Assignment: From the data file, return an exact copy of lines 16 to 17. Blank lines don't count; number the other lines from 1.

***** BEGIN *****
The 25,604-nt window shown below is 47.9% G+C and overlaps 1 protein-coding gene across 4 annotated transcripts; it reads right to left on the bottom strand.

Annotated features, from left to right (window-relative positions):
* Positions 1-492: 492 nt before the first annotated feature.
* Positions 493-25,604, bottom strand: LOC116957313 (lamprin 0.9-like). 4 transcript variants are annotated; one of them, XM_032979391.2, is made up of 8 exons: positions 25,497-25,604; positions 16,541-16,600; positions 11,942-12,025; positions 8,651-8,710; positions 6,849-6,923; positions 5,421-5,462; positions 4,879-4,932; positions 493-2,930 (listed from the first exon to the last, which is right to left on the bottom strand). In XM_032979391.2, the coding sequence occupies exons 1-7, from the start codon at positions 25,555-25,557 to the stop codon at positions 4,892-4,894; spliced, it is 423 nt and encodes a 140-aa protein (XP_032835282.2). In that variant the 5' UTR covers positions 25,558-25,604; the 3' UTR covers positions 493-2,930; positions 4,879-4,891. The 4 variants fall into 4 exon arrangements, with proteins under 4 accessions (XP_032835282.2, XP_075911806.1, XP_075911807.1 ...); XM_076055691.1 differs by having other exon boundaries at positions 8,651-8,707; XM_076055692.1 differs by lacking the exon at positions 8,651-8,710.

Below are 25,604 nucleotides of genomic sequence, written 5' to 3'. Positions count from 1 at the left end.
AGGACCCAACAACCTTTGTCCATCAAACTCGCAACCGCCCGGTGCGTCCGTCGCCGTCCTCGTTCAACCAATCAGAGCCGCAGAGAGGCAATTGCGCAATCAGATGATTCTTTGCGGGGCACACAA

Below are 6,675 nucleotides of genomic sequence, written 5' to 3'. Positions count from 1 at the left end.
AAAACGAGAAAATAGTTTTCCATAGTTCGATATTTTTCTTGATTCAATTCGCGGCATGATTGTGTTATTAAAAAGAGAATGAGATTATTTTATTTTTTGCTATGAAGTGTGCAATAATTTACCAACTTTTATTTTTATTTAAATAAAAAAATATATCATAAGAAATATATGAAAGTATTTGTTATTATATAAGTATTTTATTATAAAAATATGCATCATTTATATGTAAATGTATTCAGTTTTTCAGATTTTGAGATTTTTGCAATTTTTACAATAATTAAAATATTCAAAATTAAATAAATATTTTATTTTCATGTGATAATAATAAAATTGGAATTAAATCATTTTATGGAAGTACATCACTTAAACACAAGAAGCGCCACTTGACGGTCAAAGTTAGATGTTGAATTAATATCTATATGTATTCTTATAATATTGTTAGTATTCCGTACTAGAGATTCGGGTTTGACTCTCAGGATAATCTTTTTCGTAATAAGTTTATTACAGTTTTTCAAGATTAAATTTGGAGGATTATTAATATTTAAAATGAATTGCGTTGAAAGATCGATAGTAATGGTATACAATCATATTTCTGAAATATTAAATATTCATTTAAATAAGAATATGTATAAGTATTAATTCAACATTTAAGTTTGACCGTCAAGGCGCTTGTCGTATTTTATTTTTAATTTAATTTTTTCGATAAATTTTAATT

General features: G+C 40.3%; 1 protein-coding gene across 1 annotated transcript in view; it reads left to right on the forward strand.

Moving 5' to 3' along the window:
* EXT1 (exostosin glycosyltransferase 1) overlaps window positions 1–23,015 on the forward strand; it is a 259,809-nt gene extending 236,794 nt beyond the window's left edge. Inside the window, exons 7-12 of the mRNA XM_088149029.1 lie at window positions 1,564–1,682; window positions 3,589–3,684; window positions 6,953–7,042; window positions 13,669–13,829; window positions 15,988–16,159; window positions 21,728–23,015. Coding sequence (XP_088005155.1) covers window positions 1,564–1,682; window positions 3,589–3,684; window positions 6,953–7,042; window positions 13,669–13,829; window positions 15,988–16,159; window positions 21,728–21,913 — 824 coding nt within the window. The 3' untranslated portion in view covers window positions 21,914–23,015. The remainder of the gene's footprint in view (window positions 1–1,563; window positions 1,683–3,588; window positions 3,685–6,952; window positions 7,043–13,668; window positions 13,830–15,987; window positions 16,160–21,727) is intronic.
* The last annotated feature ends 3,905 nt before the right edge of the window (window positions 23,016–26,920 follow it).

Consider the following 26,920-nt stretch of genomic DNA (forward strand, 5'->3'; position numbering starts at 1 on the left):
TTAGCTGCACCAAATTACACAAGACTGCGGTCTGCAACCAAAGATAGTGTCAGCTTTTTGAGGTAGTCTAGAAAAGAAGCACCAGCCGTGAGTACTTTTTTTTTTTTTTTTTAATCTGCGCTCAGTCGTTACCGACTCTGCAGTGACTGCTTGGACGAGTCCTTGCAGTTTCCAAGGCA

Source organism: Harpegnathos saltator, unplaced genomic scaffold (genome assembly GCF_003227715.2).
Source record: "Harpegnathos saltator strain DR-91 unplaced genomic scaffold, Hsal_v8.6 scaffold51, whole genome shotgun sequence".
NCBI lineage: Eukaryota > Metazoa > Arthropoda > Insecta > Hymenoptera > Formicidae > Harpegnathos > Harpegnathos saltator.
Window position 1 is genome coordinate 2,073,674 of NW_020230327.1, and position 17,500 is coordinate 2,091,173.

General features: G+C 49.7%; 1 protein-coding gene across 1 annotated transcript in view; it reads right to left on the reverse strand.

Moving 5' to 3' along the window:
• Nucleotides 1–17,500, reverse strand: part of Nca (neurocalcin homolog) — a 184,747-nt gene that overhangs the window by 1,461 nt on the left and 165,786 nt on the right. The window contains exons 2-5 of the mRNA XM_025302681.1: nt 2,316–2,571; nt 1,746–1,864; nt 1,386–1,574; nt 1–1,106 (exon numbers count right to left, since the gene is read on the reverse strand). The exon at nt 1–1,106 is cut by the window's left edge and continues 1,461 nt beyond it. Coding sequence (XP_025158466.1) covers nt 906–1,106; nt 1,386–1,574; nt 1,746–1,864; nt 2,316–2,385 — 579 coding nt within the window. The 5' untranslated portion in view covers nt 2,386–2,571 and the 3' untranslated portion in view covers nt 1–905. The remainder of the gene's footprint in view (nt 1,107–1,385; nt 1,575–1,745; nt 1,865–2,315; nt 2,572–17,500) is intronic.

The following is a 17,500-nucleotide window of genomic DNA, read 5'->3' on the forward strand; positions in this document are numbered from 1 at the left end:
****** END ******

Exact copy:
Source record: "Harpegnathos saltator strain DR-91 unplaced genomic scaffold, Hsal_v8.6 scaffold51, whole genome shotgun sequence".
NCBI lineage: Eukaryota > Metazoa > Arthropoda > Insecta > Hymenoptera > Formicidae > Harpegnathos > Harpegnathos saltator.